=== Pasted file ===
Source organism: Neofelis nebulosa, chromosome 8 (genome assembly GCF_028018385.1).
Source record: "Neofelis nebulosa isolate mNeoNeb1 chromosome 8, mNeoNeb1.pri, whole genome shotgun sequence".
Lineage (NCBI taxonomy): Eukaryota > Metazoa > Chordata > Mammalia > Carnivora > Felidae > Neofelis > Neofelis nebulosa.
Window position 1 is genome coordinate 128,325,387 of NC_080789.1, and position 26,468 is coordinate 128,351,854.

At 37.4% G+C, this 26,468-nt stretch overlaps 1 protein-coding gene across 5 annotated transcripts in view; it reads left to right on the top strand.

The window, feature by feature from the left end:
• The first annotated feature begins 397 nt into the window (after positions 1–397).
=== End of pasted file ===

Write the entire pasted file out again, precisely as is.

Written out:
Source organism: Neofelis nebulosa, chromosome 8 (genome assembly GCF_028018385.1).
Source record: "Neofelis nebulosa isolate mNeoNeb1 chromosome 8, mNeoNeb1.pri, whole genome shotgun sequence".
Lineage (NCBI taxonomy): Eukaryota > Metazoa > Chordata > Mammalia > Carnivora > Felidae > Neofelis > Neofelis nebulosa.
Window position 1 is genome coordinate 128,325,387 of NC_080789.1, and position 26,468 is coordinate 128,351,854.

At 37.4% G+C, this 26,468-nt stretch overlaps 1 protein-coding gene across 5 annotated transcripts in view; it reads left to right on the top strand.

The window, feature by feature from the left end:
• The first annotated feature begins 397 nt into the window (after positions 1–397).